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|Title: ||Misfingering by Instrumentalists used as a Paradigm for Focal Dystonia in PC Workers|
|Authors: ||VAN ZWIETEN, Koos Jaap|
BEX, Geert Jan
Varzin, S. A.
Zinkovsky, A. V.
Piskùn, O. E.
|Issue Date: ||2009|
|Citation: ||Proceedings of Knowledge For Growth, FlandersBio's annual life sciences convention|
|Abstract: ||Focal dystonia (FD) - a neuromuscular disorder - severely interferes with occupational activities – moreover, it may be an early Multiple Sclerosis symptom (Yücesan et al., 2000)
- Focal dystonia of hand and fingers, described as an imbalanced tension of their different muscles, leads to painful, impaired and often aberrant motions (Van Zwieten et al., 2008)
- Normal coordinated finger flexion becomes clear by a kinematic model (Sholukha et al., 1998)
- Such a model can also be used to analyze uncoordinated finger movement patterns,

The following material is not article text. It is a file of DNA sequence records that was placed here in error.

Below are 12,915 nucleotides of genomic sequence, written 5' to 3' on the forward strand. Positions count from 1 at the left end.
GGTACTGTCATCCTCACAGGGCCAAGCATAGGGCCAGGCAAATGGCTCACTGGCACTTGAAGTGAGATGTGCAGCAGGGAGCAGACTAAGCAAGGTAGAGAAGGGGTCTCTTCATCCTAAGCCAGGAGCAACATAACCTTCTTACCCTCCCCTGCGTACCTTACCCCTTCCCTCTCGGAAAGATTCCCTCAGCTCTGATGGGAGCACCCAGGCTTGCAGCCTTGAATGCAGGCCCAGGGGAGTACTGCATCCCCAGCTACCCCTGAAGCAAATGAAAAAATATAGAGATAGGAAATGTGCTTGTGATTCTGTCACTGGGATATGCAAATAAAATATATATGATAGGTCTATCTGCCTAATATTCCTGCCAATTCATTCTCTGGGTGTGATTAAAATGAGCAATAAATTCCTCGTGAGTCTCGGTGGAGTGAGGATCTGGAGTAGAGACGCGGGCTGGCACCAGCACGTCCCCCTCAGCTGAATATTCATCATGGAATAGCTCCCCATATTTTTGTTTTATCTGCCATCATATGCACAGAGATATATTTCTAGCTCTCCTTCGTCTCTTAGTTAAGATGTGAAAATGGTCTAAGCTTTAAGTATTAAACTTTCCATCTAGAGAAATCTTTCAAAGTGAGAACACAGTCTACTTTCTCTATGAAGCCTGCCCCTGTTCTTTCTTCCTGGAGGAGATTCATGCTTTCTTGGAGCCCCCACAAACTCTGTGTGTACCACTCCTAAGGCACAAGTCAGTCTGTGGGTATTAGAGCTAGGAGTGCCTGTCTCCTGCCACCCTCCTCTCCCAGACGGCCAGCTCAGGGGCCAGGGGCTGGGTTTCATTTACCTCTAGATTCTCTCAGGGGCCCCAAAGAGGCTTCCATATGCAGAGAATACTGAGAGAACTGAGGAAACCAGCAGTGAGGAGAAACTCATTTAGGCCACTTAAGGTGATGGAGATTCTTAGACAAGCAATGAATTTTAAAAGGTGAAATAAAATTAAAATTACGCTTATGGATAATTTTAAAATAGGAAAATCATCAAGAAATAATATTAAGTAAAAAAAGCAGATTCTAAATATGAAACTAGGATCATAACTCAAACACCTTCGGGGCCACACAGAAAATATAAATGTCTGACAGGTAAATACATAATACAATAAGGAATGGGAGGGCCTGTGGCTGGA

e.g. those visible after long standing peripheral neuropathies (Van Zwieten et al., 2008)
- An example of such a peripheral neuropathy is the “intrinsic minus” hand, caused by chronic neurodegeneration of n. ulnaris, which innervates most of intrinsic hand muscles
- Fingers of “intrinsic minus” hands are characterized by o.a. hyperextension of their metacarpophalangeal joints, simultaneous with flexion of the both interphalangeal joints
- Muscle tension imbalances in focal dystonia too, will produce “intrinsic minus” patterns
- As focal dystonia in instrumentalists’ hands also presents itself with “intrinsic minus” patterns (Van Zwieten et al., 2009), similar patterns may be seen in PC-workers|
|Type: ||Proceedings Paper|
|Appears in Collections: ||Research publications|
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